The UV visible spectra of Dv CODH obtained in the absence or in the presence of CooC are similar [5]. The absence of CooC does not affect the iron content of CODH, which suggests that CooC is not involved in the biosynthesis of the iron–sulfur clusters of CODH (including that of the active site). These iron–sulfur clusters are probably produced through generic iron–sulfur cluster assembly machineries, while CooC is specifically devoted to the delivery of nickel.

The heterologous production of the complex carbon monoxide dehydrogenase/acetyl-coA synthase from Clostridium carboxidivorans (Cc) in Clostridium acetobutylicum induces the production of CO by the host organism. In the absence of added nickel, the presence of Cc CooC enhances CO production. On the contrary, the CO production does not depend on Cc CooC when the medium is supplemented in nickel (50–100 µM). This study supports the idea that CooC facilitates nickel insertion into the active site of CODH when nickel is at trace levels [42].

CooC is not specific to the maturation of monofunctional CODH, the heterologous maturation of the CODH from Moorella thermoacetica, which is in complex with acetyl-CoA synthase, also seems to depend on the presence of this accessory protein, based on the results of experiments where the bifunctional enzyme was produced in E. coli [6].

Proposed mechanisms of CooC-driven nickel insertion into the active site

Two different mechanisms for the maturation of the active site of CODH in which CooC is essential are proposed in the literature. In a first mechanism, CooC binds nickel and inserts it into the active site of CODH in reaction that is coupled to ATP hydrolysis [37]. In a second mechanism, CooC acts as a chaperone that induces a conformational change of the active site of CODH by hydrolyzing ATP, and then the folded active site of CODH spontaneously binds Ni [36].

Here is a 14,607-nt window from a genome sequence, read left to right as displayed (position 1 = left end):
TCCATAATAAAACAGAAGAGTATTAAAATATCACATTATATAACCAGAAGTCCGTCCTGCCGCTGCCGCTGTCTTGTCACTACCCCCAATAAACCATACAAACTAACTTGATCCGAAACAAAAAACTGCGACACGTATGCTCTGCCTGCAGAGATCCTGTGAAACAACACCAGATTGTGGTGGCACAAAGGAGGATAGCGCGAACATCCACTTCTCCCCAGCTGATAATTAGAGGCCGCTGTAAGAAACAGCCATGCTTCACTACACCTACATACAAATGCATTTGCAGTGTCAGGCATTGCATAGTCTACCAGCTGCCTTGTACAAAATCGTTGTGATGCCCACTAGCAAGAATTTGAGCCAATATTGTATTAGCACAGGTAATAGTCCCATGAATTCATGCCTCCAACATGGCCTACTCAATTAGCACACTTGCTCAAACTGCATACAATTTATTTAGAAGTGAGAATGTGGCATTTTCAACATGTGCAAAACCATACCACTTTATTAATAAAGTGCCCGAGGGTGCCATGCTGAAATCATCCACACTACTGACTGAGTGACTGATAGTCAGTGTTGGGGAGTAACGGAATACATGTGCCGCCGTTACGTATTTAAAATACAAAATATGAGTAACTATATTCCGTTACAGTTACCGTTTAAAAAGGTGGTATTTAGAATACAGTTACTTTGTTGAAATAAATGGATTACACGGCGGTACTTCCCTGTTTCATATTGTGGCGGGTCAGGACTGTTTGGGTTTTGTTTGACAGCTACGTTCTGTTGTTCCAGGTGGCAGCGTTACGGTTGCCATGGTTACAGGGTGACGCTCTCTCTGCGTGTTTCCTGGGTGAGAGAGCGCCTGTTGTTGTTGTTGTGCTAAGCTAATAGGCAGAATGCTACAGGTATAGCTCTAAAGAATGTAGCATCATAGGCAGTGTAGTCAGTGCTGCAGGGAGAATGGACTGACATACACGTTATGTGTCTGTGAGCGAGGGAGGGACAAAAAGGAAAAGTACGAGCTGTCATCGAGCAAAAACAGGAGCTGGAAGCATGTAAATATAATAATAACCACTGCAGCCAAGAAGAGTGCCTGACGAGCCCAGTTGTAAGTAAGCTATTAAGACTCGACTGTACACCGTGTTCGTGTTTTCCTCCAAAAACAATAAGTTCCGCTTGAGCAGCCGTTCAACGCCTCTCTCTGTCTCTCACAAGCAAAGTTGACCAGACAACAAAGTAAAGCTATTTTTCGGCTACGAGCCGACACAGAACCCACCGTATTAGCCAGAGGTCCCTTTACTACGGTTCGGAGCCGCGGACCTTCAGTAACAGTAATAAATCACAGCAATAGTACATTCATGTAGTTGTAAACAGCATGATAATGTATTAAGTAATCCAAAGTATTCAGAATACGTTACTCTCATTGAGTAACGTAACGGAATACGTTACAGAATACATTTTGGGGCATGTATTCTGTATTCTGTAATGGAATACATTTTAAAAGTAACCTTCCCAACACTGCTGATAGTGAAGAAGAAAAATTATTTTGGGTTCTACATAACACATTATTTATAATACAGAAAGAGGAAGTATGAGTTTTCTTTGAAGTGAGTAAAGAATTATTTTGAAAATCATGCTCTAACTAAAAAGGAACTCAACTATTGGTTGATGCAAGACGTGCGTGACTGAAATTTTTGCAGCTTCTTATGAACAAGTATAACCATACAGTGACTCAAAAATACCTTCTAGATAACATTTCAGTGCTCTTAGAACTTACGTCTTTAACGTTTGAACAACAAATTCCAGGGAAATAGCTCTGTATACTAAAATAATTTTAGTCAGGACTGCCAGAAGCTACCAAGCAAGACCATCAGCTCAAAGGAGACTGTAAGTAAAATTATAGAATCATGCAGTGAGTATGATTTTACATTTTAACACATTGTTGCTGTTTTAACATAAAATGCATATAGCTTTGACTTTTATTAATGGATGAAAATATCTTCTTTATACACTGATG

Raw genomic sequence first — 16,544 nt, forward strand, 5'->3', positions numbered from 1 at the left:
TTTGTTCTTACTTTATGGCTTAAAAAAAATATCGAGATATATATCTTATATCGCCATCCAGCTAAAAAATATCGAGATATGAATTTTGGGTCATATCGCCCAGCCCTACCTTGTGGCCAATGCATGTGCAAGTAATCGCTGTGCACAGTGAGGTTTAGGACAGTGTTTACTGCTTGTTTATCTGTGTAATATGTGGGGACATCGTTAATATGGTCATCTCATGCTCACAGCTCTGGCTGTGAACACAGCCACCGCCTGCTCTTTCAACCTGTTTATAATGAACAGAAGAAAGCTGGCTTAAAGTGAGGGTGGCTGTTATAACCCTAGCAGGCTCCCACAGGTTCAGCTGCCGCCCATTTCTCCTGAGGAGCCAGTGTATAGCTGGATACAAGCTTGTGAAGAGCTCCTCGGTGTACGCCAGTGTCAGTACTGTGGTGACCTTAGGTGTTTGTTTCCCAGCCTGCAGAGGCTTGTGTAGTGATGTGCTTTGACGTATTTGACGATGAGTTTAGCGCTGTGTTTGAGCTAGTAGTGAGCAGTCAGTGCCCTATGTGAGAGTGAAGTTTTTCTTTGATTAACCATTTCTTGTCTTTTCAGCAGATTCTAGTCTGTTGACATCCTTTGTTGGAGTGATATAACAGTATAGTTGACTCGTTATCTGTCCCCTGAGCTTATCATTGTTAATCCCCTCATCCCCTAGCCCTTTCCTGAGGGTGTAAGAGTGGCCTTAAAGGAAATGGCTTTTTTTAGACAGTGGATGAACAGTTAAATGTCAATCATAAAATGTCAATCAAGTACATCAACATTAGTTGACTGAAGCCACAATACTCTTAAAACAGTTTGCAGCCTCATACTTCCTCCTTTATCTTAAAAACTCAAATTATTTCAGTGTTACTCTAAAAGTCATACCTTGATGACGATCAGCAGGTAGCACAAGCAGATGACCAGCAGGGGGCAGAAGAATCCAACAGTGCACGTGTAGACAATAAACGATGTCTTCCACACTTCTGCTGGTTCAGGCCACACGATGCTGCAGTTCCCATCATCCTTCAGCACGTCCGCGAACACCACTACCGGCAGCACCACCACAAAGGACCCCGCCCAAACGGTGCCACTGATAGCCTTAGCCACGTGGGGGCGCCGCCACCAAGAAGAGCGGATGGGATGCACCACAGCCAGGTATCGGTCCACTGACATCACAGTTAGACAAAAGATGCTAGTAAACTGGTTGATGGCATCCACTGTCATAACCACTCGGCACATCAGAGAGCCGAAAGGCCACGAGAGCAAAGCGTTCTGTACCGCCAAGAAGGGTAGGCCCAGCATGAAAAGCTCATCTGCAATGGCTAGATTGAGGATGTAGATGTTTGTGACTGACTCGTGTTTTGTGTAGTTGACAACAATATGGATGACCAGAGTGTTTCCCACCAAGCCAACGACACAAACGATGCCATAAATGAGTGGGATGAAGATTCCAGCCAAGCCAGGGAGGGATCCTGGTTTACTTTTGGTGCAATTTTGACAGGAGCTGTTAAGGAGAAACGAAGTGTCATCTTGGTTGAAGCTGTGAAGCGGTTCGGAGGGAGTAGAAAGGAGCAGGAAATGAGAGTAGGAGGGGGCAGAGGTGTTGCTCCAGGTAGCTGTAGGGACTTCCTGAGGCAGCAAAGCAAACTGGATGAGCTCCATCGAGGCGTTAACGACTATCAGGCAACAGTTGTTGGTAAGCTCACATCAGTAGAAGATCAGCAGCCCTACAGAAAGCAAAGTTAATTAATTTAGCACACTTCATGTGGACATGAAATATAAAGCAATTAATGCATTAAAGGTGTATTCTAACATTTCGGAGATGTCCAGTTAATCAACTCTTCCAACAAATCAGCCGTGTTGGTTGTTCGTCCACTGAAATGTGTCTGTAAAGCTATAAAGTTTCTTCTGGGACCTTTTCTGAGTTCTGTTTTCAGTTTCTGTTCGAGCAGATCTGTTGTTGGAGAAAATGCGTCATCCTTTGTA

We argued that the latter mechanism is more likely to be operational, since the Dv CODH produced in the absence of its maturase CooC, contains hardly any nickel, is inactive and cannot be activated in vitro (with nickel under reducing conditions) contrary to the enzyme that has been co-produced with CooC [5]. Similar observations were reported for Rr CODH: a strain producing a deficient CooC produces a nickel-depleted CODH which can only be partially activated with nickel under reducing conditions (to approximately 15% of the wild-type CODH activity); these CODH cannot be fully activated in vitro, which suggests that the active site has not the right conformation to bind nickel [5, 36]. As a matter of fact, conversely, when WT Rr is grown in a Ni-depleted medium, the purified CODH does not contain Ni but activates upon incubation with NiCl2 under reducing conditions. This shows that the presence of CooC influences the ability of CODH to bind Ni. CooC is the Ni donor in the case of Ch CooC-1, but it may be that this function is performed by accessory proteins (CooJ and CooT) in the case of organisms such as Rr, whose CooC does not bind Ni. In the case of Dv and Rr, free Ni can be delivered directly in the active site of CODH, at least in vitro, provided the enzyme has been co-produced with CooC.